Activists decry record-setting mako shark catchPosted on
News that a sport fisherman reeled in and kept a potentially record-setting mako shark off the Southern California coast is making waves with conservationists, who berated the catch because shark populations are vulnerable to overfishing worldwide.
The female shark, caught Monday off Huntington Beach, weighed about 1,323 pounds, the Associated Press reported. It was 11 feet long and had an 8-foot girth, said Kent Williams, a California-certified fish weight master and the owner of New Fishall Bait, where the shark was taken for frozen storage.
Jason Johnston, of Mesquite, Texas, caught the shark after a 2-1/2-hour battle, the Orange County Register reported.
If the catch is confirmed and meets conditions, it would exceed the 1,221-pound record mako catch made in July 2001 off the coast of Chatham, Mass., Jack Vitek, world records coordinator for the Florida-based International Game Fish Association, told the Los Angeles Times. It takes about two months for the association to verify domestic catches, he said.
Williams, who is storing the massive creature, told the AP that the meat normally would be donated to a local homeless shelter. Plans call for this one to be donated for research.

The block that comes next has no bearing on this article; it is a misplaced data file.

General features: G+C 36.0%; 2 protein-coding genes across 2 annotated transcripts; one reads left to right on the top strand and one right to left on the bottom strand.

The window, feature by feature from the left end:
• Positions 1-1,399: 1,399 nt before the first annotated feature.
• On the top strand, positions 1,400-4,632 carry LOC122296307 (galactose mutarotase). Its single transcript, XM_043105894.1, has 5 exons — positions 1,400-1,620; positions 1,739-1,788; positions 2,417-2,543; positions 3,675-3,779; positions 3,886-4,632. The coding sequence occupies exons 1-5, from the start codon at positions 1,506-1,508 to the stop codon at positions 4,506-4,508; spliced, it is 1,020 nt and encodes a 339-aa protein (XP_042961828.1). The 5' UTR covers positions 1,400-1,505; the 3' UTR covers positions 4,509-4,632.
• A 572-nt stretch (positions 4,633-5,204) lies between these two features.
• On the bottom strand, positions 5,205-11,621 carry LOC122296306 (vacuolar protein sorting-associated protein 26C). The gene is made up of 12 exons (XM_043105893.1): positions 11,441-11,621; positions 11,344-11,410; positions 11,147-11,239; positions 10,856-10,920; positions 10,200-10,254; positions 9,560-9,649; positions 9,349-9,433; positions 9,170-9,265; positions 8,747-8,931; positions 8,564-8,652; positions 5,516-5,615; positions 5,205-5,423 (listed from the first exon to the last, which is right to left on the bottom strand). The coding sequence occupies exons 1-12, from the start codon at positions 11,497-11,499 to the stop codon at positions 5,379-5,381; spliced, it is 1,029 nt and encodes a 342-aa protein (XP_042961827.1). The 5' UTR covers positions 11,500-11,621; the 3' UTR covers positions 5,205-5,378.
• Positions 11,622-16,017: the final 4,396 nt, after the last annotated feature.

Under state law, anglers can take two such sharks per outing, but such large catches are exceedingly rare, Williams said. That’s mostly because even if an angler hooks such a large fish, very few are able to land it, Williams told the AP.
“There’s very few of these caught each year, but every time one’s caught, people make a big deal about it,” he said.
On Wednesday, angry callers from as far away as Australia were phoning Williams’ wholesale fish bait business to complain that he was storing the shark there.
The shark should have been released, David McGuire, director of the California-based protection advocacy group Shark Stewards, told the Times. “People should be viewing these sharks as wonderful animals that are important to the ocean and admiring how beautiful they are” rather than “spilling their blood and guts,” McGuire told the Times.
But any sport fisherman who has a potential world record is not going to release a catch, Williams said. “I don’t care what they say. If they have a potential world record, they’re going to take that fish — if they can.”
Only 23 of the 6,850 world records on file with the game fish association involve fish topping 1,300 pounds, Vitek said. The largest catch was a 2,664-pound great white shark that was taken in 1959 off the Australian coast.
“Seeing a fish over 1,000 pounds — whether it’s a shark, a tuna or a billfish — it’s extremely rare,” Vitek said.